How does risk perception of COVID-19 influence emotion and mental health during the pandemic: A specification curve analysis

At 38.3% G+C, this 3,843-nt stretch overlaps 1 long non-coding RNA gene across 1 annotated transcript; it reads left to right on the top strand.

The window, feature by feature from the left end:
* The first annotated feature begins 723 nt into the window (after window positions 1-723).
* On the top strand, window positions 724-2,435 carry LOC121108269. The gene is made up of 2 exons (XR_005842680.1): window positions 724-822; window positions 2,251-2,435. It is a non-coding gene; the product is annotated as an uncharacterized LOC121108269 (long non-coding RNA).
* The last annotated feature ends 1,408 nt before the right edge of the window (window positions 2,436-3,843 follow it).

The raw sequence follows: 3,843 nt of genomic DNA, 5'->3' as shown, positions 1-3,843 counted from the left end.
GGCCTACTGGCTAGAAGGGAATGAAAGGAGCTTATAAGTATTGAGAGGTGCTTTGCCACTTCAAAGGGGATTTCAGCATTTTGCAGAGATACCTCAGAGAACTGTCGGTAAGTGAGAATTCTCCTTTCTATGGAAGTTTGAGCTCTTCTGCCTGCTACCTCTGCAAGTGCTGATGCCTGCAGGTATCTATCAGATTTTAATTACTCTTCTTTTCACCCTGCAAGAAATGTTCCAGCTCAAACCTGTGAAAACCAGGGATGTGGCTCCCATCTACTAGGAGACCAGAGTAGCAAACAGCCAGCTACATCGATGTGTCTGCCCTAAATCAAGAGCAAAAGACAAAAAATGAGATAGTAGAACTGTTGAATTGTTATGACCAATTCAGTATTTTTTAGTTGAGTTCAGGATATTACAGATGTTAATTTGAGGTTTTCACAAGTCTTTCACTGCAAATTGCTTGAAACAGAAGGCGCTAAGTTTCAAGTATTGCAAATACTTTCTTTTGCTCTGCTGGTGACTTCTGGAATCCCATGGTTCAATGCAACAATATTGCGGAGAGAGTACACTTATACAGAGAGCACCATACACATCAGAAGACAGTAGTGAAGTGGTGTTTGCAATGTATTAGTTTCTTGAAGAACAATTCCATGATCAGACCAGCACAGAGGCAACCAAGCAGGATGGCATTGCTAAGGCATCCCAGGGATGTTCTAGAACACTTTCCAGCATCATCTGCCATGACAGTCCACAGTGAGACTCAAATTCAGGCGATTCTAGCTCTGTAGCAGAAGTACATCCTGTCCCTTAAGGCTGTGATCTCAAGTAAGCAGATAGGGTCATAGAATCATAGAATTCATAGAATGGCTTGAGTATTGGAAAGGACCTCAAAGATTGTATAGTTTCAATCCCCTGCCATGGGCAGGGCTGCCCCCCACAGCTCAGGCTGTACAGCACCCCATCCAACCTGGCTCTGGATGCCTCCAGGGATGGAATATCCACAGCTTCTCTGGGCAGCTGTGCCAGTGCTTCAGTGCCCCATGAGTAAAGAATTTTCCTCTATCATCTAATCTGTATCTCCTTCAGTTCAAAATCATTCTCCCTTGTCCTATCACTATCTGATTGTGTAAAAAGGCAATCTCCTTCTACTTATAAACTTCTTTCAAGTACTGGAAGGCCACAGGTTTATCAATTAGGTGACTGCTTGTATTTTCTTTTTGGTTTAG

COVID-19, a public health emergency of international concern as declared by WHO, is rapidly sweeping the world. Emerging evidence on risk perception and public responses during the pandemic (e.g. SARS, H1N1) implied that risk perception could be highly related to emotion or even mental health (Qian, et.al, 2003; Raude & Setbon, 2009; Bults, et.al, 2011). This study was based on the PsyCorona Survey, an international project on COVID-19 covering over 56,000 participants from 96 countries. Specification curve analysis (SCA) was used to examine the relationship of risk perception of COVID-19 with emotion and self-rated mental health, which considers all reasonable model settings to avoid subjective bias on modelling choices. Firstly, 162 multilevel linear regression models were established for risk perception and emotion, all of which indicated that high risk perception of COVID-19 significantly increases the level of negative emotions (median β=0.24, P<0.001) and reduces the level of positive emotions (median β=-0.18, P<0.001). Moreover, higher risk perception was also associated with worse mental health (β=-0.19, P<0.001). We further used SCA to explore whether the relationship between risk perception and mental health is mediated by emotion. Among the 54 regressions of mental health on risk perception and emotion, 36 models showed a strong mediation effect, with no significant direct effect of risk perception on mental health after controlling for emotion. We concluded that the risk perception of COVID-19 could influence emotion and ultimately have impact on mental health.